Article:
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Randoms by David Liss
Cover Artist: Derek Stenning
Review by Ernest Lilley
Simon & Schuster Books for Young Readers Hardcover  ISBN/ITEM#: 9781481417792
Date: 25 August 2015 List Price $17.99 Amazon US / Amazon UK

Links: Author's Website / Interview with David Liss / Show Official Info /

When the alien Confederation of Planets contacts Earth's governments with an offer to send four young humans to represent the planet as a candidate for admission into galactic society, Zeke Reynolds unexpectedly finds himself rounding out a team that includes a math genius, a chess champion, and a martial arts pro. His special talent? Aside from an encyclopedic knowledge of SF pop culture tropes and a talent for being in the wrong place at the wrong time, nothing. Zeke's a random, the every-man element that the aliens insist on so that they get to see not just the best and brightest, but what the rest of the planet's like.

And it's just a coincidence that Zeke's father created a failed SF series called Colony Alpha before he died in a car crash, a series about a planet caught between two galactic civilizations.

Zeke's happy to go to the stars. What fanboy wouldn't be? The icing on the cake is that technology that Earth will get if it's admitted to the Confederation will cure his mother's crippling ALS -- Lou Gehrig's disease. He expects outer space to be weird but what he doesn't expect is that the other team members are going to shun him, based on data collected over previous trials that randoms will pull their scores down, or that the government will send the nanny from hell along to ride herd on them, one who'd done everything she could to get Zeke replaced with someone useful.

After traveling thousands of light-years, Zeke finds himself in the same petty cliquishness he left behind in his high school. Except that he's not the only random. There are three planets testing for addition, so there are three randoms. There would have been four teams, but there was an incident along the way and if Zeke hadn't been in the wrong place at the right time, it would have been a real short book, but you'll get to that on your own.

If their own teams won't have them, the randoms best bet is to team up on their own, so Zeke soon makes friends with Steve, a scrappy lizard, and Tiamet, the devious cyber-expert whose feline looks are straight out of manga. Zeke always wanted friends who'd have your back when things got rough, but he didn't realize he'd have to go to the end of the galaxy to find them.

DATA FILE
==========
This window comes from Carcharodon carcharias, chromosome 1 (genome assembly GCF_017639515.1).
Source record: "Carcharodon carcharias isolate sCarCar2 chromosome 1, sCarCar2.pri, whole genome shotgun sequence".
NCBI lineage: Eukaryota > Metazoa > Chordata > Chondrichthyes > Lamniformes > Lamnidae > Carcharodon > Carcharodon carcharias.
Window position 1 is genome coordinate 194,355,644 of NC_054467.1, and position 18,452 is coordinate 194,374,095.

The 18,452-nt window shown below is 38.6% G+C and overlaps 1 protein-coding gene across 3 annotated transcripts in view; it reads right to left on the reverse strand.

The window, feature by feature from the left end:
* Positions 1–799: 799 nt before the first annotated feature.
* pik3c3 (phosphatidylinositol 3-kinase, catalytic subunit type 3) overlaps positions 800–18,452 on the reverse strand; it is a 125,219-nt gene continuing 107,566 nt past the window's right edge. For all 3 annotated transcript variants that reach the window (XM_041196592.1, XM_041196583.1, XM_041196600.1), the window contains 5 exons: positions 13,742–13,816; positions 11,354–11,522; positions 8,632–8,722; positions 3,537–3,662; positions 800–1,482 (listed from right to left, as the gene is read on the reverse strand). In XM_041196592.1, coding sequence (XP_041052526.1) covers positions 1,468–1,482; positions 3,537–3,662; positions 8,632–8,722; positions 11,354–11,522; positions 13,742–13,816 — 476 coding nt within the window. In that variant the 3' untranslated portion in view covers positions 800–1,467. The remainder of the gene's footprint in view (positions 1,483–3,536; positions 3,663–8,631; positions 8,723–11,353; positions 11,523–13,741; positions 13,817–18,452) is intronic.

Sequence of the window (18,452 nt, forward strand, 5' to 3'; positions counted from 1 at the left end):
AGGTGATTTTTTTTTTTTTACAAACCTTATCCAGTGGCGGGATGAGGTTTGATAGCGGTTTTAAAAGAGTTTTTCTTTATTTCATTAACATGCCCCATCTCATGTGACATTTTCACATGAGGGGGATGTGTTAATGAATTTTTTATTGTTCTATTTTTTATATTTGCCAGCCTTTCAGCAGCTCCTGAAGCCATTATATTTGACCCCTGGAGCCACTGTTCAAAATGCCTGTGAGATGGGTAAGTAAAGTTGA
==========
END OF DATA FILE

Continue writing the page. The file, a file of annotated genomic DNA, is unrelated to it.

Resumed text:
Despite the assurances of the aliens when parental permission slips were being handed out, the galaxy isn't the safe place they were assured it was. In fact, the Earth and other worlds being tested are right in the middle of an uneasy standoff between the Confederation and the Phandric Empire, and the candidates are part of a deeper game than any of them could imagine. Unless, of course, you've got an encyclopedic knowledge of SF, SF that's been carefully seeded with information about the actual state of the galaxy for decades by Confederation agents.

Zeke, Steve, and Tiamet may be randoms, and maybe nobody wants them around, but these wildcards might just be the galaxy’s only hope.

Author David Liss is a self confessed fanboy, and it shows. I lost count of the SF references that Zeke comes up with, though I thoroughly enjoyed the ride.  Zeke wonders early on if they're in an Ender’s Game scenario, and periodically tries to figure things out by using movies as a model. Since we know that a lot of what we think of as science fiction has been "helped" along by the Confederation, that works pretty well, and provides readers with a lot they can relate to.

Of course, this isn't such a new idea, going back to the 1930s and Arthur Clarkes' short story Security Check (Fantasy House, 1957) where the writer of a SF TV series is suddenly confronted with the space patrol type vessel he thought he'd dreamed up. The more obvious reference is, of course, The Last Starfighter (1984), in which a video arcade game is sent to Earth as part of a recruiting campaign for starfighters. Zeke's gaming practice comes in handy, and the aliens badguys have a distinct resemblance to the Space Orcs in Warhammer 40K, but Randoms is actually a much more intelligent book than The Last Starfighter.

Randoms has middle grades and tweens in its crosshairs, but that shouldn't stop anyone from enjoying it. If you love SF in film and comics, you'll find this an totally enjoyable. It's funny, fast-paced, had plenty of character and team dynamics and enough galactic polity and intrigue to keep things from being too easy for anyone. The story opens with Zeke reflecting that he doesn't live in a perfect world the good and evil get their just deserts, and closes with the reality that it's not a perfect universe either.

This is the first book in a series, and though it delivers a complete story arc it leaves us hoping that Liss isn't distracted by anything that will keep him from publishing the next volume in short order. As one of the characters notes toward the end of the book:

"It was fun. We should do it again. Soon."

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